Sometimes people need a break without having to fill out forms or qualify for this or that program. Real docs still find a way to help, even if we are mad as hell and not going to take it anymore.
    I wish you well, annon.
    TMK “MD as HELL”

  38. Actually Flea if you look at the facts the vast majority of the time it is personal responsbility. If you look at the uninsured or those claiming they can’t afford the healthcare they need they exhibit the following traits a greater percentage of the time then those that do not;
    over weight
    further supporting the claim most have cell phones, cable TV, and other luxories that a responsible person would purchase after their healthcare needs are meet.
    No confusion I am quit clear on the facts.
    From personal experience someone that takes a swipe at someone else like annon’s last couple lines are usually the ilresponsible ones that always blame others for their problems, no facts to back that up just opinion.
    ” I don’t see any reason why we can’t insure an average family for 5 to 6 thousand dollars per year. ”
    wow Margalit, how about because they spend more then that on claims?

  39. Barry, I don’t see why younger people joining Medicare should pay premiums based on the actuarial value calculated for a population older than 65.
    Personally, I think we should allow everybody that wants to, or needs to, to buy into Medicare, with no age limit. In this case there should be a different calculation for premiums. My guess would be about half the current Medicare expense.
    The number you have there for FEHPB is the best plan in the state of New York, I presume. There are basic, HDHP plans that run half as much, and that includes payor profit.
    I don’t see any reason why we can’t insure an average family for 5 to 6 thousand dollars per year. That is a lot of money as well, particularly considering that you also have to pay the first big chunk out of pocket.
    If you are employed and the employer pays most of the premium, that is fine, but if you have to pay it all yourself, as would be the case with the currently uninsured and underinsured, that is still a big problem for most people.
    Not that anybody will agree, but the only equitable solution is permanent, universal care funded by taxation, regardless of your employment, or health, situation. I don’t care if it’s a publicly administered plan, or privately administered multiple plans, as long as the basic (comprehensive) option is the same across the board and there is no “lower” versions allowed. Go ahead and compete on the perks.

  40. Jeff,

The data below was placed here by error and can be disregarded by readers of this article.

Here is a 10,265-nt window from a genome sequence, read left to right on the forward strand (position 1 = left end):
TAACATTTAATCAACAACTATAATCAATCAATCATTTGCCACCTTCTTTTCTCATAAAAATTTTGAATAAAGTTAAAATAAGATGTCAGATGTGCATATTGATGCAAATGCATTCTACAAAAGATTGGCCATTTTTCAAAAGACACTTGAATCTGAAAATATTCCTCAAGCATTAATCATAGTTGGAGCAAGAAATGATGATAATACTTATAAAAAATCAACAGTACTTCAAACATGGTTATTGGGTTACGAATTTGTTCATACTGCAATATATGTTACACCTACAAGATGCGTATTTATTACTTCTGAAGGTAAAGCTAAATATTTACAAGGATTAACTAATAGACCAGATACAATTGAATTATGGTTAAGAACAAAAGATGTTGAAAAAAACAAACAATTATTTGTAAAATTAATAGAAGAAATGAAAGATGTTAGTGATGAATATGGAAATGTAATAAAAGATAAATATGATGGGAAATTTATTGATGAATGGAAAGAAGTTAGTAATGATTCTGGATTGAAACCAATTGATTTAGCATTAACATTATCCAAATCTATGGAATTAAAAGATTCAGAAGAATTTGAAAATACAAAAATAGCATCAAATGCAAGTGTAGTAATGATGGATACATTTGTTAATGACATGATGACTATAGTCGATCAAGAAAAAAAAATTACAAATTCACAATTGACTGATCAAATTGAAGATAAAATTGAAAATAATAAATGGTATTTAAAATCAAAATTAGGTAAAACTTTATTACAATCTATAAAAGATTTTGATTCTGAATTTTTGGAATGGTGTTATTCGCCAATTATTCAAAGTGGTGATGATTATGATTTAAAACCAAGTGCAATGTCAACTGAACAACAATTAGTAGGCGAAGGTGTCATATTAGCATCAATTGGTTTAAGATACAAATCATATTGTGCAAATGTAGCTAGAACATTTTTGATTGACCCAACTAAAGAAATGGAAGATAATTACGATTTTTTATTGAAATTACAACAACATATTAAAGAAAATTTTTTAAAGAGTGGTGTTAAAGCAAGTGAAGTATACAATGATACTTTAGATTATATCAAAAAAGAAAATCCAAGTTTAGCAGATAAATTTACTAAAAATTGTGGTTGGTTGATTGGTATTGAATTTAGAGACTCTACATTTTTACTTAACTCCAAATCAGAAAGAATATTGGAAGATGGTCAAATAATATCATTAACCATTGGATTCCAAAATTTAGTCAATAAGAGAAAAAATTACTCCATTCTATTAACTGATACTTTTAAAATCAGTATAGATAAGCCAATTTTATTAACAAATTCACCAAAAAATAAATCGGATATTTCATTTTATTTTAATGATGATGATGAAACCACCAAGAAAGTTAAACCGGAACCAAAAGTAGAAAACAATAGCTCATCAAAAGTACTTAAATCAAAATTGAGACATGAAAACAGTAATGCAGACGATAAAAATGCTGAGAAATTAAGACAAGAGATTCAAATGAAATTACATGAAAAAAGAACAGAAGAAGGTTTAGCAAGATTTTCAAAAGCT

Medicare is projected to spend approximately $500 billion this year to cover about 45 million elderly and disabled people. That works out to roughly $11,000 PER PERSON for one year of coverage. Since Medicare Part B requires a 20% co-pay for covered services with no out-of-pocket maximum, seniors who can afford to feel compelled to buy a Medigap policy that can easily cost another $2-$3K per year. The vast majority of uninsured 45-64 year old people would not be able to afford to buy into Medicare for a premium that reflects its full actuarial value. They probably would not be able to afford to buy into the FEHBP plan either at $13K for family coverage without massive subsidies. Moreover, if this age cohort were allowed to buy into either Medicare or the FEHBP on a guaranteed issue basis but without an effective mandate to purchase coverage, they will wait until they are sick and need expensive care to apply for coverage and pay for it with a combination of savings, subsidies and, perhaps, help from family members. That’s a recipe for adverse selection on steroids.
    My own employer allows its non-union pre-Medicare eligible retirees to buy into the company’s plan at the group rate which is currently about $1,250 per month for a couple in the NYC metropolitan area. That’s not exactly an affordable option for most people. The bottom line is that there is no easy, cheap or painless solution to the healthcare and health insurance conundrum. If there were, we would have implemented it a long time ago.

  41. “Annon if you can’t afford the $60 to go see the NP at Walgreens or CVS you obviously have other issues besides the quality of your insurance, I would guess personal responsibility.”
    This is a mystifying response. Why does lack of funds indicate lack of personal responsibility? There are lots of folks out there who work many more hours than 40 a week and can’t afford to pay for themselves to see a health practitioner of any kind because they’re using their income to pay for food, rent, and health care for the rest of their family members. It’s not responsibility that they lack, it’s access to affordable care. Nate, you seem to have confused the two.

  42. Nate, A significant part of my household budget is tied up in caring for a child with an expensive chronic condition, (who would have been dropped in a second if not for government mandated continuity coverage following my last employer based insurance coverage, but is not adequately covered still.) I’ve probably been spending too much on my child. I now understand that I must learn to be more responsible. The fact that my income has dropped and I’ve been under-employed for the last year and am struggling to provide for my family in other ways is probably all due to my lack of personal responsibility too. It’s good to know that experts like you have it all figured out.